And before anyone asks, yes, I’m still working on the concluding volume of The Laws of Power series. It’s just not the only thing I’m working on.

Monday After Monday After Morning After

Is it the End of the World as We Know it? Do we feel fine?

I can’t say I do. This whole year has been a dumpster fire that just will not go out. Most of it preventable, or at least the embers tamped down. Yet the people in charge can’t do anything and the people who could aren’t in charge. Sort of a perfect storm of SNAFU. I don’t feel fine. But I’m enduring, which feels like a win.

 

When the book’s finished I’ll likely put together some kind of price promotion for the first in the series, The Long Look. In the meantime, here’s a snippet of the The Seventh Law of Power, submitted with absolutely no context nor explanation. You’re welcome.

 

“I admit you’ve lost servants in a short order before,” Bonetapper said, once he was back in his raven body. “But you outdid yourself this time.”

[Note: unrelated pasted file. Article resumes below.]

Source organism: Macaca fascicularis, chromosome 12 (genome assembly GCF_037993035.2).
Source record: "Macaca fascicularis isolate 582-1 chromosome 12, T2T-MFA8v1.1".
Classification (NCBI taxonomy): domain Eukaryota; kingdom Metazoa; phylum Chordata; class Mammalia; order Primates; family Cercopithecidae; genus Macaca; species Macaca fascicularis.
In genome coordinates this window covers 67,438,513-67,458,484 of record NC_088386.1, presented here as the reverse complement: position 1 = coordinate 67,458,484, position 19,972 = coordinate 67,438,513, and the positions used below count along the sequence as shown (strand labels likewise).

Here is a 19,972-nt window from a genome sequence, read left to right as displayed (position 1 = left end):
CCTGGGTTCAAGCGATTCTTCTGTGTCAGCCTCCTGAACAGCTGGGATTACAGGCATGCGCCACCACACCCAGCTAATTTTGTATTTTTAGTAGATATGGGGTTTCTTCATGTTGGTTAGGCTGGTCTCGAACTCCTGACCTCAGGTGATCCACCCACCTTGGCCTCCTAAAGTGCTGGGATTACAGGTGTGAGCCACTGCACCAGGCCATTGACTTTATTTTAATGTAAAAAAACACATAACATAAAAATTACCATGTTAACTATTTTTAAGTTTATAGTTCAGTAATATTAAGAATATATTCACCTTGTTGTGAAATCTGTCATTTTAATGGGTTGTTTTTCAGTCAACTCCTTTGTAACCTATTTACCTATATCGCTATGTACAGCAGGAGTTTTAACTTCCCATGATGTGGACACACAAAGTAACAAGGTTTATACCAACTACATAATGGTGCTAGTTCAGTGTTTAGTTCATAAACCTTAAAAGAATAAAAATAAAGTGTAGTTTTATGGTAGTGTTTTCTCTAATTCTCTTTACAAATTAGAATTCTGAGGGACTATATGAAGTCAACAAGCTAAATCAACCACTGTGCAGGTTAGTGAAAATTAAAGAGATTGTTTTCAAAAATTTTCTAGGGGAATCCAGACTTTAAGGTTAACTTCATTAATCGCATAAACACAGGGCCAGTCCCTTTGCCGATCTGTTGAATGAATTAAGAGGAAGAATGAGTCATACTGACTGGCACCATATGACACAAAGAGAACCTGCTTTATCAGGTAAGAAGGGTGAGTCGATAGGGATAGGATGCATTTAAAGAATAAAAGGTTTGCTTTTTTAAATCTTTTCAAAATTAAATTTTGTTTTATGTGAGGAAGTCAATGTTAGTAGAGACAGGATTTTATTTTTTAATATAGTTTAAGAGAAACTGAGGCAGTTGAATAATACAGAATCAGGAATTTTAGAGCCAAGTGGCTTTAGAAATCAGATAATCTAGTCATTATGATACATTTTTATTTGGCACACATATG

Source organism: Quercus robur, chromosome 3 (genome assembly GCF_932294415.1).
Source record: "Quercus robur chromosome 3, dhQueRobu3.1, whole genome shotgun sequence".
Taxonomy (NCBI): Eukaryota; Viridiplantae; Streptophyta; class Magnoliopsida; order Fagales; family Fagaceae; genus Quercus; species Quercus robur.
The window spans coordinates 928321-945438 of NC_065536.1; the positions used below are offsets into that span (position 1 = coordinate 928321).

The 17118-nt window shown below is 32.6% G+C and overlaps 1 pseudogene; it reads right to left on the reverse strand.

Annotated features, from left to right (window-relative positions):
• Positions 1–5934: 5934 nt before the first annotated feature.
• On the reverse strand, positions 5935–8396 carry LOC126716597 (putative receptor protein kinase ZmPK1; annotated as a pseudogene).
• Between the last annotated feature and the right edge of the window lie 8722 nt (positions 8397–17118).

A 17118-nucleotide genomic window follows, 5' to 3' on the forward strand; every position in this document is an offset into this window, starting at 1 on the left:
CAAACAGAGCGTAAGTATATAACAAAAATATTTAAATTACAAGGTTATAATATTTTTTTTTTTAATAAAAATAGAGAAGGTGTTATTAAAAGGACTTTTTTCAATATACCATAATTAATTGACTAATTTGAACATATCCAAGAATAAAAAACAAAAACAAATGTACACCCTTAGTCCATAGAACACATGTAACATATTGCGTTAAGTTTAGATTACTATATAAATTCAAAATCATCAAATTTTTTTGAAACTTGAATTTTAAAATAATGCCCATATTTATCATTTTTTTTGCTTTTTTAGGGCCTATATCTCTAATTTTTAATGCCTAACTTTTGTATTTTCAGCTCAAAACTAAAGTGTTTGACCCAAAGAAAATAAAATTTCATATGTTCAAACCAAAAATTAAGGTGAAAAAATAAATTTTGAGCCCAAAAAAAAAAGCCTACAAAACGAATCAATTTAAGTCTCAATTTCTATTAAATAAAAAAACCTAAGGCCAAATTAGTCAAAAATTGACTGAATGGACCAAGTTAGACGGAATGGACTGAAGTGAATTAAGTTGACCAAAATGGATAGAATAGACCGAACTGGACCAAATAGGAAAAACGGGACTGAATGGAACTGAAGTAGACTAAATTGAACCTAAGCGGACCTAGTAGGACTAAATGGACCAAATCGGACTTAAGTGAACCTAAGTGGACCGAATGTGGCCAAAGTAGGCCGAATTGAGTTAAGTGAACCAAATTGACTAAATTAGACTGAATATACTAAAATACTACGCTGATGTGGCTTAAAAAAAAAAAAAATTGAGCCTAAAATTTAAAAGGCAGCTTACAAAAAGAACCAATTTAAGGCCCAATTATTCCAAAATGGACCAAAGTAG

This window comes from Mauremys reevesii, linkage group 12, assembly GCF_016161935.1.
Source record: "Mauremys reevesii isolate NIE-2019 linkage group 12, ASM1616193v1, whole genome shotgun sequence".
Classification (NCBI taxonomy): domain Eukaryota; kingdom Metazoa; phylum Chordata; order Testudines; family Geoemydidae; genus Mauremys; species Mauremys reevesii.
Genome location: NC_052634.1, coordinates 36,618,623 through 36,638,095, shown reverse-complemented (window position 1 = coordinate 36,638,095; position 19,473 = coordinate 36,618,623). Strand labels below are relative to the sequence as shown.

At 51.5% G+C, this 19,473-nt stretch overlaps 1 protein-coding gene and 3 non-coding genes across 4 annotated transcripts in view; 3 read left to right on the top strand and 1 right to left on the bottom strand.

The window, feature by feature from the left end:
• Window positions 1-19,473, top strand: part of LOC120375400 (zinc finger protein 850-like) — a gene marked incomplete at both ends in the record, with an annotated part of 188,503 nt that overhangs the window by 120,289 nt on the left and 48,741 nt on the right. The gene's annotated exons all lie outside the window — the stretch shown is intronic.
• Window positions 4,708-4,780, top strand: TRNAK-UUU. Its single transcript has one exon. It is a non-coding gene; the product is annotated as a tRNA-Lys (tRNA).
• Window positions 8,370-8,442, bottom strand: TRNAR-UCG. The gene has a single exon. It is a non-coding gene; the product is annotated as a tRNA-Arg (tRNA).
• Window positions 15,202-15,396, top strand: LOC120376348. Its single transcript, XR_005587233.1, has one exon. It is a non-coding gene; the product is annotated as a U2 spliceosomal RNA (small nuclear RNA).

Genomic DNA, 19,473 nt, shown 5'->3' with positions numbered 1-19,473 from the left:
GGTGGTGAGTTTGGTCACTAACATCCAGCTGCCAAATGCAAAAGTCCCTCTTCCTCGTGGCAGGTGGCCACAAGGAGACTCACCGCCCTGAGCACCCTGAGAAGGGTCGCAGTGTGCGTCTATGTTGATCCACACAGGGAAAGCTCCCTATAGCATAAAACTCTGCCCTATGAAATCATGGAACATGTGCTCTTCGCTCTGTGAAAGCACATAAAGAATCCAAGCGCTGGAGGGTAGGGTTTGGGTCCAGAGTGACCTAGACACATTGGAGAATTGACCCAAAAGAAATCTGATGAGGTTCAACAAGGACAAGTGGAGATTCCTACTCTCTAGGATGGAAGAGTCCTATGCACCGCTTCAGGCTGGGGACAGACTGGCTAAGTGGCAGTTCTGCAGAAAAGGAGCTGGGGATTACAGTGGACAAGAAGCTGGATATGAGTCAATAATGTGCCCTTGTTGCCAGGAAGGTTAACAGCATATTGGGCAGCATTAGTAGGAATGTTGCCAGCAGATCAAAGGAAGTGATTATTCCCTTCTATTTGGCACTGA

“She was never my servant,” Marta said. “Not really. I thought I was acting according to the precepts of the Arrow Path, but I never felt the connection, the bond. Now I think it was no more than our interests coincided for a while.”

What can’t be taken, can be given. The Second Law. So perhaps according to the Laws, but not the Path?

Marta hadn’t thought of it in those terms before, but it was clear to her now that the Laws and the Arrow Path were not the same. The latter was simply a map to the first. If anything, her time with Dessera had proven that.

“Whatever else she intended, Dessera did me a favor. I’m beginning to understand something now that I did not before.”

“So am I, or I never would have realized the nature of my curse. You did me a favor, too.”